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Cleanup notice for pollution event not enough for repeat offender Whitehaven

North west NSW landholders who uncovered a mass pollution event downstream from Whitehaven’s Maules Creek coal mine have been vindicated after the Environmental Protection Agency confirmed the pollution and issued a clean up notice to the company.

However, landholders say more should have been done earlier amid revelations the EPA had concerns with how Whitehaven was storing the pollutants in August last year and instructed the company at that time to rectify the situation. 

The pollutants are expandable polystyrene balls (EPBs), which are used in explosive mixtures. The EPA cleanup notice states that in February "EPA Officers identified that the EPBs had been discharged from the mine into a creek called Back Creek".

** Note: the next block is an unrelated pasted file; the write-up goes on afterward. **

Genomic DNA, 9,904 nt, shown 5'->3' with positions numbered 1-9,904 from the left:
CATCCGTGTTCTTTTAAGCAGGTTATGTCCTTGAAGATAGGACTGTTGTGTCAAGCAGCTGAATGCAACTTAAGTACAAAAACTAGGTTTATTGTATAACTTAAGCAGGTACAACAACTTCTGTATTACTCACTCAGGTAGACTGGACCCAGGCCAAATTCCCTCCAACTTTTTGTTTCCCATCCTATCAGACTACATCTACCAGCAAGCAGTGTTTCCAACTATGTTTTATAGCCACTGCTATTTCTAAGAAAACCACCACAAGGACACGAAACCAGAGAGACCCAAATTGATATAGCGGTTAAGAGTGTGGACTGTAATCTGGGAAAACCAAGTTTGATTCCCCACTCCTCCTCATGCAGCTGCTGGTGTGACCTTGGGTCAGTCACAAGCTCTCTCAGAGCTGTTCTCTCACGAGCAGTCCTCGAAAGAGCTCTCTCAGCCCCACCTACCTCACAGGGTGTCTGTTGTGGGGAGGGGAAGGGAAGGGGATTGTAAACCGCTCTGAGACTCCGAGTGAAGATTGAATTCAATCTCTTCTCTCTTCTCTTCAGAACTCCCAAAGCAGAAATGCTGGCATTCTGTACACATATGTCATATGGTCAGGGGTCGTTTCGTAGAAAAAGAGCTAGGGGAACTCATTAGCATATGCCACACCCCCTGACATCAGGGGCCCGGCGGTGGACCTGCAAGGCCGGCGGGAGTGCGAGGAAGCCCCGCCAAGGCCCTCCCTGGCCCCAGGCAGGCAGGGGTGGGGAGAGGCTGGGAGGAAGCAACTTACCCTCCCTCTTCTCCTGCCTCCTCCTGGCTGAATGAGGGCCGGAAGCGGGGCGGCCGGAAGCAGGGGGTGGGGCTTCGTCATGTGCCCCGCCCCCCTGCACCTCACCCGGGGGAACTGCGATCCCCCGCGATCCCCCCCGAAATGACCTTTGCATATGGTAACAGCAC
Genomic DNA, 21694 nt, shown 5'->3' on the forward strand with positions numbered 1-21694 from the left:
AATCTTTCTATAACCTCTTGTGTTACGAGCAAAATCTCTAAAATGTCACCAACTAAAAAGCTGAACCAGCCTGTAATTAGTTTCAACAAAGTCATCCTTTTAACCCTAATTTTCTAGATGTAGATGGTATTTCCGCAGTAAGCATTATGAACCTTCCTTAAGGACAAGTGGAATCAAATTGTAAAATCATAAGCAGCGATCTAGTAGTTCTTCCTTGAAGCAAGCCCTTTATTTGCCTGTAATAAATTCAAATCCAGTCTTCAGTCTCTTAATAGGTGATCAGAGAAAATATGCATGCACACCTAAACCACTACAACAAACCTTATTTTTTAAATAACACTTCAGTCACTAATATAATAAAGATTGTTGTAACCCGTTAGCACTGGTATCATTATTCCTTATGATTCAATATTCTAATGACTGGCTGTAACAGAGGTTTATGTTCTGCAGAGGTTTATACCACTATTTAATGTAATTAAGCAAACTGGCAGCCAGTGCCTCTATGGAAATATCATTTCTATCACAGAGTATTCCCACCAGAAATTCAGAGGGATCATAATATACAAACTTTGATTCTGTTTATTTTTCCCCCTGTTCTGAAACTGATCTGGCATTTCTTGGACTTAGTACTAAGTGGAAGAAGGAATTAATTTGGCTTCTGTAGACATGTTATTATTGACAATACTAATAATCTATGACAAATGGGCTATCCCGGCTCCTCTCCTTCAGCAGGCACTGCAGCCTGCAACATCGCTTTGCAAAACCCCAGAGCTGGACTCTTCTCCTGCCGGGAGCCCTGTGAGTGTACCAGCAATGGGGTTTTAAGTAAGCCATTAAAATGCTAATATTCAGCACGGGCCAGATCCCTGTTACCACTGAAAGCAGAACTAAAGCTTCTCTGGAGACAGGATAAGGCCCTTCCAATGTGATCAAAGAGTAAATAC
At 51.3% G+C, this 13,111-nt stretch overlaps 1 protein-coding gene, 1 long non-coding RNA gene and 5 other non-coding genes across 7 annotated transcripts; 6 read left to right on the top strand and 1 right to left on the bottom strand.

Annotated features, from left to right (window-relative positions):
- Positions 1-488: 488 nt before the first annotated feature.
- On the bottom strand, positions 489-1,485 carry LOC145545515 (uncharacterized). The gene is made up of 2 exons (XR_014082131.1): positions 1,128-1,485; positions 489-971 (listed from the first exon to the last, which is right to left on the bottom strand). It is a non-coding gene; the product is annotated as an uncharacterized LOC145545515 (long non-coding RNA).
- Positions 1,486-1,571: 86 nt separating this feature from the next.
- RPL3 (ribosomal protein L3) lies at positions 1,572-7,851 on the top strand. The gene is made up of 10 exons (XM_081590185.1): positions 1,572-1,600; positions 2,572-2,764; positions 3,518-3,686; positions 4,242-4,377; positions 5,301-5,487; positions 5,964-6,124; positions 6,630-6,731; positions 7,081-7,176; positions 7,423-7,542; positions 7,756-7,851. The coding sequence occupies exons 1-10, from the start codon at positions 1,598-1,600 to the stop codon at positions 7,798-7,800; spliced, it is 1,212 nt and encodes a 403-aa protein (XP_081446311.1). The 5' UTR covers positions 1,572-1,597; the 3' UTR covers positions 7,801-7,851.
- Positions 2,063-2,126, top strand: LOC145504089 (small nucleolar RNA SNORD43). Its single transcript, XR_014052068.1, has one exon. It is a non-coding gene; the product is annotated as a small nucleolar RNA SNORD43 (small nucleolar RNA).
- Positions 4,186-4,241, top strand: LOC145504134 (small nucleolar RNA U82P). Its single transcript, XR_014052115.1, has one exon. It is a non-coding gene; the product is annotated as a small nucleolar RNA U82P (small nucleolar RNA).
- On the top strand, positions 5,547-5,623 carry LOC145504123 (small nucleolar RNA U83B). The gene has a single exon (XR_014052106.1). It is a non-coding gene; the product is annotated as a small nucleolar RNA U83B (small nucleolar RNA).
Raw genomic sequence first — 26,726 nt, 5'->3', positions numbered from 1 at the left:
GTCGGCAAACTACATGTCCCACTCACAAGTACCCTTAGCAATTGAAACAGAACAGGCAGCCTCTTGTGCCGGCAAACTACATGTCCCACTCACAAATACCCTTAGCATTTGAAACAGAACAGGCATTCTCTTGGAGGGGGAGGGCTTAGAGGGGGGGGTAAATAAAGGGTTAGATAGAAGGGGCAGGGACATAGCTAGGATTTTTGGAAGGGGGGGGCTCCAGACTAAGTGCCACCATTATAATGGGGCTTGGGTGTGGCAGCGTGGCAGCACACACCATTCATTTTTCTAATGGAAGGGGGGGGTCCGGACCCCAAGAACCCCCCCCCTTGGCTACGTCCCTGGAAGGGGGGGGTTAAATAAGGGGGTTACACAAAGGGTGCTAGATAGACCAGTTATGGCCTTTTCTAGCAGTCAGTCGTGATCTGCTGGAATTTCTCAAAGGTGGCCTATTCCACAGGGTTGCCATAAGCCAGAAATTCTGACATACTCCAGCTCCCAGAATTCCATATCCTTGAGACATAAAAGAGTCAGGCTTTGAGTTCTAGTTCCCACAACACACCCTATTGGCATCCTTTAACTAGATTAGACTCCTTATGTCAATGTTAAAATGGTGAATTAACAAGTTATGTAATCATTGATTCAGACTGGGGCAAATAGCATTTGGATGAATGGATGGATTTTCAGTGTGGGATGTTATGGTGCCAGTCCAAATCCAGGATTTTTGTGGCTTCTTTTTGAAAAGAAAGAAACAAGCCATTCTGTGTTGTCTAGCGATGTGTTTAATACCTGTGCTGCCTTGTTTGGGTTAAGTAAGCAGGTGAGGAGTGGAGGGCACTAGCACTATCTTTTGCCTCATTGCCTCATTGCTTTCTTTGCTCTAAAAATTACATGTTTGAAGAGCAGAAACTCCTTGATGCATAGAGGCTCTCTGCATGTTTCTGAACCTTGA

This finding was made after local landholder Ros Druce notified the EPA after locating thousands of EPBs in Back Creek and associated overflow areas, following rain in February this year.

However, the notice indicates that EPA were aware of problems last year, stating that, “On 8 August 2019, the EPA undertook an inspection of the premises and noted that these EPBs were not being contained within the explosive depot. Verbal instructions were given to Maules Creek Coal Mine to rectify the situation and contain these EPBs within the depot.

Back Creek is part of the Namoi River system, which itself eventually flows into the Murray Darling System.

The pollution event extended beyond seven kilometres, including onto crown land which is a travelling stock reserve.

Ms Druce said Whitehaven was a repeat offender, and this latest pollution event was just the latest in a long list of problems the company had caused the local community and the environment.

“Whitehaven has absolutely no social licence left,” she said.

“The EPA needs to get tough with this company - simply issuing a cleanup notice is not enough when Whitehaven was warned more than seven months ago.

“Whitehaven has no respect for the community or the environment it operates in, and should be punished to the full extent of the law.

“There should be a major fine, it needs to be huge. Whitehaven knew about it, they were warned about it, and it still happened.”

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